What’s a Boy?

By | December 22, 2015

Between the time of innocence – when the male of the species is nothing more than a bundle of wrinkles in diapers and the dignity of manhood, we find a delightful creature called a boy. Each comes into this world in the same way, but in assorted sizes, colors and weights. They even share the same creed . . . to enjoy every second of every minute of every hour of every day and to protest with noise, which is their only weapon, when their last minute is finished and the parents pack them off to bed each night.

Boys are found everywhere . . . on top of, underneath, inside of, climbing on, swinging from, running around, or jumping into. Mothers love them, little girls hate them, sisters tolerate them, big brothers torture them, adults ignore them and heaven protects them. With little boys . . . what you see is most often what you get.

A boy is truth with dirt on his face, beauty with a cut on his finger, wisdom with bubble gum in his hair . . . and hope for the future with a frog in his pocket. He’s capable of leaping tall building blocks in a single bound and always faster than expected. He’s constant persistence in motion.

When parents have company, a boy is an inconsiderate, bothersome, intruding jungle of noise. When you want him to make a good impression, his brain either turns to jelly or he becomes a savage, sadistic jungle creature bent on destroying the world and himself in the process.

A boy is a composite of things . . . he has the appetite of a wrestler making weight for the first time, the digestion of a sword swallower, the energy of an Eveready bunny, the curiosity of a cat, the lungs of a dictator, the imagination of Brothers Grimm, the shyness of a violet, the audacity of a steel trap and the enthusiasm of a firecracker. And invariably, on those rare occasions when he wants to help around the house, he does so with two hands and ten thumbs.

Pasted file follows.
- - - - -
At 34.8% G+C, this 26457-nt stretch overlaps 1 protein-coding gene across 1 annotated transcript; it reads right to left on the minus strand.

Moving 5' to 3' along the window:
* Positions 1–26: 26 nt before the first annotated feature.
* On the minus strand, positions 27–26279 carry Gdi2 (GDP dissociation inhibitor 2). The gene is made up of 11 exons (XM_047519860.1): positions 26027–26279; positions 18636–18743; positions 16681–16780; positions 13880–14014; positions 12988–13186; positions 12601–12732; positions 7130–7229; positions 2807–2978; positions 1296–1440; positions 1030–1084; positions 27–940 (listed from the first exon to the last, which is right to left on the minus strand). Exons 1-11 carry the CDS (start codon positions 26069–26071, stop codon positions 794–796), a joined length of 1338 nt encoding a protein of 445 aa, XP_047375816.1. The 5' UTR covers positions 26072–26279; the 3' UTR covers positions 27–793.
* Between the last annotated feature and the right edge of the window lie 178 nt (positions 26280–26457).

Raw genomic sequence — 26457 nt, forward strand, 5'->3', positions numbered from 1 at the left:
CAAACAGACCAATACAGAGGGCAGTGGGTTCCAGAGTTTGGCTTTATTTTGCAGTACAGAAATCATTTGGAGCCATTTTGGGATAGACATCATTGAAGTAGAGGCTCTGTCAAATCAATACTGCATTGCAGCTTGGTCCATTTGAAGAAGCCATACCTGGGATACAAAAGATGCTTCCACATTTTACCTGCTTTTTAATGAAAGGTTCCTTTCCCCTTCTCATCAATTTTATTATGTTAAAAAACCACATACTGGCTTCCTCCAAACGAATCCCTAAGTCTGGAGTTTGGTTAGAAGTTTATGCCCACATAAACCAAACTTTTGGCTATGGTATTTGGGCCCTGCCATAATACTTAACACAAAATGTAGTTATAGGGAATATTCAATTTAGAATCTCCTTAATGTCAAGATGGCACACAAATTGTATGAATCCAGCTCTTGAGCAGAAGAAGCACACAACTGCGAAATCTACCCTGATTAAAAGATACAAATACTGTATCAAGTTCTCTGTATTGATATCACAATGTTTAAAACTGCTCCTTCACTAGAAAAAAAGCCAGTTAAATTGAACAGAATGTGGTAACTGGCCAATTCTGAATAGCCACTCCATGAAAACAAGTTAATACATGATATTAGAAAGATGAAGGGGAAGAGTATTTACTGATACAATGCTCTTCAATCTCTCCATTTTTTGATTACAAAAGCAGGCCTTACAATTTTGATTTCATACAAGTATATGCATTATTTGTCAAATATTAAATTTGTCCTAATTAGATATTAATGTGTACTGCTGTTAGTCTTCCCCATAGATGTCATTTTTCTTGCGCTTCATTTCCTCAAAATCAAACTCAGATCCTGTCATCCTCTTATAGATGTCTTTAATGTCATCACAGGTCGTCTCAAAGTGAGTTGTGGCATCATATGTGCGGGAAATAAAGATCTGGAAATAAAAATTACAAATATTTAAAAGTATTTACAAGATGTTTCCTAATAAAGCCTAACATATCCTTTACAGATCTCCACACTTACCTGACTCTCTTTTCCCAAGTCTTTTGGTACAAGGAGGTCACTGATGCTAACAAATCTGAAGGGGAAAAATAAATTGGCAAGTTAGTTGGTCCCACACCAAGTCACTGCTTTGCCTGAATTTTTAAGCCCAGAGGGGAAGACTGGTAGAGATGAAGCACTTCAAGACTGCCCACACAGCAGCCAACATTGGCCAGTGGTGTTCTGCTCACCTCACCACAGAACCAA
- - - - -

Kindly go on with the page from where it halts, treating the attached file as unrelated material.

He likes ice cream, knives, saws, Christmas, books with lots of pictures, the boy across the street, trees that are easy to climb, water in its natural habitat, large animals, Dad, noisy video games, Saturday mornings and cars that go fast . . . especially red ones. He’s not much for Sunday school, adult company, classrooms, music lessons, neckties, barbers, bedtime or girls of any size, shape or description.

Nobody else is so early to rise or so late to supper. Nobody else gets so much fun out of trees, dogs and breezes. Nobody else can cram into one pocket a rusty knife, a bag of gummy bears, three feet of string, four broken crayons, a shotgun shell casing, a chunk of unknown substance and a discount coupon for the latest Disney movie.

A boy is a magical creature . . . you can lock him out of your workshop, but you can’t lock him out of your heart. You can get him out of your study, but you can’t get him out of your mind. Might as well give up . . . he’s your capture, your jailer, your boss, and your master.

He’s a freckled faced, pint-sized, cat chasing bundle of noise. But when you come home at night from coaching other people’s children – with only shattered pieces of hopes and dreams still intact – he can mend everyone of them with two magical words . . . “Hi Dad!”

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